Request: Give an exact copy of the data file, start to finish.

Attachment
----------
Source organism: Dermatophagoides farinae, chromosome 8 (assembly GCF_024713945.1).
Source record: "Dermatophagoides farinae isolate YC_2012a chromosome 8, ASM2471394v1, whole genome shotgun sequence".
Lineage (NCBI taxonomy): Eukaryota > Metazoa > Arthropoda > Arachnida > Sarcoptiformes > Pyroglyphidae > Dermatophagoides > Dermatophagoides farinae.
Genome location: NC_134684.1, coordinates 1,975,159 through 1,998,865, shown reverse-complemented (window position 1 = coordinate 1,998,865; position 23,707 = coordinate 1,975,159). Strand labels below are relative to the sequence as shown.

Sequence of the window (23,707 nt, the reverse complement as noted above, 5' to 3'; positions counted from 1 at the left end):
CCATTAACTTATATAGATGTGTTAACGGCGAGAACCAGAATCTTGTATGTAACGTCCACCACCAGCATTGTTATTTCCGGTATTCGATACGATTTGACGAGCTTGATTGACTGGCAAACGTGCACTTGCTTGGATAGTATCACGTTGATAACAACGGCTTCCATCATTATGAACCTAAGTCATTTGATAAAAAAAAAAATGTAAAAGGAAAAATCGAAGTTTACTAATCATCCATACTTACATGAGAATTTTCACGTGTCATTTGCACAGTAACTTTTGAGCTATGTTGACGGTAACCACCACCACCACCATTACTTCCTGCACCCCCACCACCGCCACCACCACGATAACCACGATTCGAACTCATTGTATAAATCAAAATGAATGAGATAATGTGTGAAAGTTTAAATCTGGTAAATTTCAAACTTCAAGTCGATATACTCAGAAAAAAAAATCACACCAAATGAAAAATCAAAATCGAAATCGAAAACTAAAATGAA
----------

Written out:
Source organism: Dermatophagoides farinae, chromosome 8 (assembly GCF_024713945.1).
Source record: "Dermatophagoides farinae isolate YC_2012a chromosome 8, ASM2471394v1, whole genome shotgun sequence".
Lineage (NCBI taxonomy): Eukaryota > Metazoa > Arthropoda > Arachnida > Sarcoptiformes > Pyroglyphidae > Dermatophagoides > Dermatophagoides farinae.
Genome location: NC_134684.1, coordinates 1,975,159 through 1,998,865, shown reverse-complemented (window position 1 = coordinate 1,998,865; position 23,707 = coordinate 1,975,159). Strand labels below are relative to the sequence as shown.

Sequence of the window (23,707 nt, the reverse complement as noted above, 5' to 3'; positions counted from 1 at the left end):
CCATTAACTTATATAGATGTGTTAACGGCGAGAACCAGAATCTTGTATGTAACGTCCACCACCAGCATTGTTATTTCCGGTATTCGATACGATTTGACGAGCTTGATTGACTGGCAAACGTGCACTTGCTTGGATAGTATCACGTTGATAACAACGGCTTCCATCATTATGAACCTAAGTCATTTGATAAAAAAAAAAATGTAAAAGGAAAAATCGAAGTTTACTAATCATCCATACTTACATGAGAATTTTCACGTGTCATTTGCACAGTAACTTTTGAGCTATGTTGACGGTAACCACCACCACCACCATTACTTCCTGCACCCCCACCACCGCCACCACCACGATAACCACGATTCGAACTCATTGTATAAATCAAAATGAATGAGATAATGTGTGAAAGTTTAAATCTGGTAAATTTCAAACTTCAAGTCGATATACTCAGAAAAAAAAATCACACCAAATGAAAAATCAAAATCGAAATCGAAAACTAAAATGAA